Electrofunk phenom GRiZ continues to turn heads with his energetic blend of saxophone and production, and today he’s returned with a brand new track. The new offering sees GRiZ partner with soul singer and pianist Leo Napier, who wrote the new original tune “Before I Go.” Though the song deals with the heavy subject of addiction, its an infectious groove that showcases the stripped down style of Napier with the hyped-up energy that only GRiZ can bring to the table.GRiZ describes the track in his social media post, saying: “This song is about addiction and letting go. Leo did an amazing job writing and I’m happy I was able to bring this to life. It really hits home to me. I hope you enjoy it as much as it has helped me.”Listen to the new jam below.
He went on: “In football, it is finished when it is finished, the last minute of the last game. If we arrive at four games to go with United 12 points ahead, it is finished but I think our job is to continue to work.” Having been outplayed for the first half, Chelsea could have gone ahead in the 51st minute after Joe Hart brought down Demba Ba. Lampard had scored his previous 10 spot-kicks but Hart redeemed himself to save superbly and deny his England colleague his 200th Chelsea goal. Mancini, who criticised Hart this week in light of recent mistakes, said: “I say to him everything when he did a fault. I think we can’t concede a penalty like this with a kick (long ball) from 45 metres – he and Kolo (Toure) both did a mistake. “But after, it was fantastic. I think it was important. Maybe the game could have changed, but also if they scored, we would have had another 40 minutes. We were playing really well and we could have a chance to score other goals.” Chelsea’s loss saw the pressure increase on interim manager Rafael Benitez, who was once again the target for abuse from supporters. The Blues now trail City by seven points and Benitez accepted it was a damaging result. He said: “Always when you lose, you have to be disappointed. This game was important for us, so I am more disappointed. We could have been closer (to City). We have to carry on to try to win our games and fight for the top four. “I haven’t seen the replay (of the penalty), but at least yellow card. You can argue he is going in this direction but it is still a clear chance. I think it was a turning point. We didn’t do well in the first half but we went to half-time at 0-0. We were talking about keeping the ball, doing better and showing more character. Then we had the penalty. It was a crucial moment in the game.” Manchester City boss Roberto Mancini told his players to ignore the table after beating Chelsea to keep their faint Barclays Premier League title hopes alive. Press Association City took advantage of a rare missed penalty from Frank Lampard to claim a 2-0 win at the Etihad Stadium and reduce Manchester United’s lead at the top to 12 points. Superb goals from Yaya Toure and substitute Carlos Tevez in the last half-hour also strengthened City’s grip on second place ahead of the third-placed Londoners. Mancini said: “I think for us now it is not important to look at the table. Only to continue to work like today, to play well, to improve and to look at the table in one month, 40 days.”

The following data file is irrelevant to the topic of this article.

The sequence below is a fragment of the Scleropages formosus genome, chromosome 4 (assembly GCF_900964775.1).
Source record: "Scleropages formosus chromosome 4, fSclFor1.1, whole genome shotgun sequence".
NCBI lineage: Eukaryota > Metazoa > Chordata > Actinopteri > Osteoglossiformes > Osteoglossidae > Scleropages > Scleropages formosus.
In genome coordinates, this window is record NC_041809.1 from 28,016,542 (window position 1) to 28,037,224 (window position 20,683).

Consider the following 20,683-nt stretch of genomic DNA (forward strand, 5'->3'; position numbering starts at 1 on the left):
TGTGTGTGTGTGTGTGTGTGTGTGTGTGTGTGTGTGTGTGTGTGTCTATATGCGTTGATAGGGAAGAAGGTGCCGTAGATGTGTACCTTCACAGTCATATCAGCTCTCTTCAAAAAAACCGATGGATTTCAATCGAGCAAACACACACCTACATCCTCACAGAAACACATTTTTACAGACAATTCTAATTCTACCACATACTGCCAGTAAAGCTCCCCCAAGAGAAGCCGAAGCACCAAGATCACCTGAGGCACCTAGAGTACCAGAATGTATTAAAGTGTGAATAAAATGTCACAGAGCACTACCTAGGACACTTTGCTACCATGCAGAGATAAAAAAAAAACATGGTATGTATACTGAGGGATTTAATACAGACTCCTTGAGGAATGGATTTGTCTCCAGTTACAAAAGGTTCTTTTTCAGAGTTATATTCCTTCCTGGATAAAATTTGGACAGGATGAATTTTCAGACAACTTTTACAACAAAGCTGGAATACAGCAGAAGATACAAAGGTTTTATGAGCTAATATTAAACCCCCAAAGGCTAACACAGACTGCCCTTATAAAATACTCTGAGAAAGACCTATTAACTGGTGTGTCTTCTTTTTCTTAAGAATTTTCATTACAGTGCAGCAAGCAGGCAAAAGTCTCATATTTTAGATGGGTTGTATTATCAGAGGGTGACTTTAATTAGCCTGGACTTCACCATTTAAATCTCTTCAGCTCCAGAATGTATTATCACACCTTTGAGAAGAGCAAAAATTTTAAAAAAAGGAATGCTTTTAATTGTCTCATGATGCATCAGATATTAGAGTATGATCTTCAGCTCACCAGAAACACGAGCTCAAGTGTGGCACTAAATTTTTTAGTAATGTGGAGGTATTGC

Students, faculty members and The Office fans flooded the three floors of Bovard Auditorium Thursday night to see actor and businessman Rainn Wilson speak about the interplay of creativity, activism, education and spirituality through his acting and his digital media company SoulPancake, which was founded in 2008 to “chew on life’s big questions.” “[Coming here,] I feel like the Beatles and the Pope all rolled into one,” Wilson said. “It fulfills the worst parts of me. The worst parts of me are my ego, my entitlement and my narcissism … It’s been an incredible spiritual challenge.” But when Wilson found himself gaining popularity in his 40s, he said he experienced a clash between achieving his celebrity status and prioritizing his spirituality. According to Wilson, becoming an actor can come from a deep-seeded insecurity of wanting to be noticed and liked. And since Wilson said his spiritual path is rooted in humility, service and gratitude, he has had to turn to prayer, meditation and therapy to find his place as a spiritual being. Wilson, who is best known for playing the eccentric salesman Dwight Schrute, said that while he loved acting, at the start of his career, he felt disconnected and unsatisfied because he felt “something big was missing.” Wilson turned to his own spiritual journey, rediscovering his Bahá’í Faith — which is centered on the unity of God, religion and humanity — after rejecting it when he moved to New York City to pursue acting. At the event, Wilson shared one story that was distributed through SoulPancake. Late teen singer Zach Sobiech, who garnered viral attention for his song “Clouds” in 2013, shared his experiences living his remaining days to the fullest after he found that his osteosarcoma was too advanced for treatment. Once the workplace sitcom The Office grew in popularity in its second season in 2006, Wilson met with his friends, all members of the Bahá’í Faith, to found a grassroots movement that, according to Dean of Religious Life Varun Soni, “stimulates the brain and sparks the soul.” And thus, SoulPancake was born. “My parents had a house filled with ripe ideas,” Wilson said. “We had books on Buddhism, Hinduism … We had Jehovah’s Witnesses knocking on the door. My parents would invite them in and discuss the Bible with them and feed them pancakes. Rich ideas, really a great place to live.” “One of life’s largest questions is around the universal fear we all share that we will die,” Wilson said. “And as Zach Sobiech said, ‘You don’t have to find out that you’re dying to start living.’ So it’s just one of life’s big questions that we got to explore at SoulPancake.” Wilson then sat down with Soni, who moderated the second half of the event. Soni asked about Wilson’s experiences on The Office and beyond. When he played Dwight, Wilson said he originally did not expect for the sitcom to take off in popularity as it did. However, he said that the show has embraced the “timeless quality” of family. Montana Denton, a freshman majoring in public relations, said that while she did not expect Wilson to delve into his spiritual journey, she was able to learn more about Wilson as a person, not as the characters he played on the screen. Delving into the universal struggle of self-consciousness, Soni addressed the rise of the social media landscape. According to Soni, social media acts as a double-edged sword, creating a sense of loneliness and disconnection among users, a belief that Wilson supported. However, noting the “dark side” of social media, Wilson said he has used his platform as an actor to instill important movements that can reach wide audiences. “I think it was really cool how he used Dwight as a platform to talk about greater issues and all of the things he has accomplished since then that people do not normally recognize him for,” Denton said. “People have come up to me and said, ‘You’ve inspired me so much. I want to work in an office just like you,’ and it’s just like, oh God, you are kidding me!” Wilson said. “But I think every great TV show is about one thing — it’s about family. The Office created one of the quirkiest and most original but one of the most loving families out there.” “I’m whoring myself as Dwight to talk about some deep issues … and life’s biggest questions and what it means to be a human being and the spiritual energy that connects all of us,” Wilson said. The event was coordinated by the USC Speakers Committee, the Academic Culture Assembly, Service Student Assembly, the Office of Religious Life and the School of Cinematic Arts. Rainn Wilson, most famous for playing Dwight Schrute on The Office, spoke to an audience of hundreds at Bovard Auditorium. (Josh Dunst/Daily Trojan)